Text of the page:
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NEW YORK — Entertainment and technology companies are exploring new online services that would offer film and TV content to rival Netflix’s streaming service, the Wall Street Journal reported Monday.
The moves come amid concern that Netflix could end up dominating electronic distribution of Hollywood content in a way similar to how Apple’s iTunes dominates music.
Among others, Amazon.com is developing a Netflix-type subscription service for TV shows and movies, according to the Journal. It would be offered in a bundle with the Amazon Prime shipping service, which costs $79 a year.
OnLive, a startup that offers video games over the Web, in which Warner Bros. is an investor, plans to offer movies via subscriptions and other offers.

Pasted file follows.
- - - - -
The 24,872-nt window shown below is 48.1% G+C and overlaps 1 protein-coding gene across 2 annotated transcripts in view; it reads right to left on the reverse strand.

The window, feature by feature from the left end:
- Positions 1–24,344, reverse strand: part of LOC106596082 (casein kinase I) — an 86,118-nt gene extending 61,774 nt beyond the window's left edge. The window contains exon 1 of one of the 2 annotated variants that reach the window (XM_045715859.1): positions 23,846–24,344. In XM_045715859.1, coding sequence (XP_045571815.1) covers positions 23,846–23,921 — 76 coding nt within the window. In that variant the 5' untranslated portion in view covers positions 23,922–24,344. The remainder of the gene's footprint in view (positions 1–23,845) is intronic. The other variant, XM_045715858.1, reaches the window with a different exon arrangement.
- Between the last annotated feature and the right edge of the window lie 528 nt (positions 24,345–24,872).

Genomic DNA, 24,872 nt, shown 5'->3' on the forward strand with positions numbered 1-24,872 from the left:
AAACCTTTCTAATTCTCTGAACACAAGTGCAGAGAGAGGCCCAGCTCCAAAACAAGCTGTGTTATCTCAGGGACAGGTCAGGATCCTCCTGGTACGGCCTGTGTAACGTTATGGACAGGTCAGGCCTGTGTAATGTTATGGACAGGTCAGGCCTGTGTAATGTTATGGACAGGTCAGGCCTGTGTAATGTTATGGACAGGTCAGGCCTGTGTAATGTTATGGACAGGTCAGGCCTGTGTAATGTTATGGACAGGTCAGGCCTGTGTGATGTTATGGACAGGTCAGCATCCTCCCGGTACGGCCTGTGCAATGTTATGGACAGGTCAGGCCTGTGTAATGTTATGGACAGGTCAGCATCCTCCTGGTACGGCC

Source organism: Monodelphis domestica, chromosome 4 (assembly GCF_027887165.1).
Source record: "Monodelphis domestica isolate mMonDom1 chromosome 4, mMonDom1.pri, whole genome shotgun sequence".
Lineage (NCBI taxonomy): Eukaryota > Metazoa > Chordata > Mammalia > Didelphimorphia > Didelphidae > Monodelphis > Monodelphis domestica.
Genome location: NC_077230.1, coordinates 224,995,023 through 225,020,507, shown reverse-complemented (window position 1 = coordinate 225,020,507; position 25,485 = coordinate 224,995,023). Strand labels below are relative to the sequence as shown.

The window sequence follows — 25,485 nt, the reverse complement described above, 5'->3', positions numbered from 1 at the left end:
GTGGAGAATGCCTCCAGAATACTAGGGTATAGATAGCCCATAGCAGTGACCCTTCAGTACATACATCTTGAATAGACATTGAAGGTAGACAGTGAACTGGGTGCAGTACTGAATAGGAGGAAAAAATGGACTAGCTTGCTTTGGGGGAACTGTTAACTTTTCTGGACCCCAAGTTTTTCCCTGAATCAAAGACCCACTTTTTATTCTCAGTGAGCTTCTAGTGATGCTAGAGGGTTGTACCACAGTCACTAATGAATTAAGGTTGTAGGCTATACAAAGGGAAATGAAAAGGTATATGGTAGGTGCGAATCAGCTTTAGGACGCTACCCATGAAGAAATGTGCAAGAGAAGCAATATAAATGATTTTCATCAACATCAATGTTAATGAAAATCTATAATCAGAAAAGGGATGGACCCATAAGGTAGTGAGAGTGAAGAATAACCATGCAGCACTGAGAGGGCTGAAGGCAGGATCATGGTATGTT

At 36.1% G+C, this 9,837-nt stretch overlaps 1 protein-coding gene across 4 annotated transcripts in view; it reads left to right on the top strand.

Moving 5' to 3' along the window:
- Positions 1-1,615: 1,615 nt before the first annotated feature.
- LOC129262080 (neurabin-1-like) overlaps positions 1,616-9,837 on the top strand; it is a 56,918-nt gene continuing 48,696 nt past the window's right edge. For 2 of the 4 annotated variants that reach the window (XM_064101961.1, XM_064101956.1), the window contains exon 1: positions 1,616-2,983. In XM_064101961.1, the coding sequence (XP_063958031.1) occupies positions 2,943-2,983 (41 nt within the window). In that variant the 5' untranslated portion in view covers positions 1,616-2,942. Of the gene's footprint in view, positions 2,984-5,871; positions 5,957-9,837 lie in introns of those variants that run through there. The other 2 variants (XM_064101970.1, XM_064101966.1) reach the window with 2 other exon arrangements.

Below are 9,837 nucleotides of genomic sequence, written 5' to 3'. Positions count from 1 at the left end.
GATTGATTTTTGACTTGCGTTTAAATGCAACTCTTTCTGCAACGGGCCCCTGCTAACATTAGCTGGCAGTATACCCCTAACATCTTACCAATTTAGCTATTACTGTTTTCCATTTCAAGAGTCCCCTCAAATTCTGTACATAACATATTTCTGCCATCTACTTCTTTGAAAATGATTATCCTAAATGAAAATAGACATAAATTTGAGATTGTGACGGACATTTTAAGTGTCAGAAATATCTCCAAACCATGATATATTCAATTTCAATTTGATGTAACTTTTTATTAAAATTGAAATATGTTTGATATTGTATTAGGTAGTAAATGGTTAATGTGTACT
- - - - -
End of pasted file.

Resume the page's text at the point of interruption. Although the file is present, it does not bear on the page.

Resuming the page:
Microsoft and Sony Corp. have also talked to media giants about licensing services TV shows for subscription offers through their video game consoles.
TV maker Vizio has also expressed an interest in getting content for a video subscription service.
“I think ‘concerned’ is a gross understatement,” OnLive CEO Steve Perlman told the Journal about the feelings of entertainment companies towards Netflix’s rising online distribution power. “There’s a snowball effect. At some point they have so much content, if you want to get your stuff distributed you have to go with them.”
The Journal highlighted that competition for content will help bid up its value. “We’re always in favor of a vibrant, competitive ecosystem,” Zander Lurie, senior vp of strategic development at CBS Corp. told the Journal.
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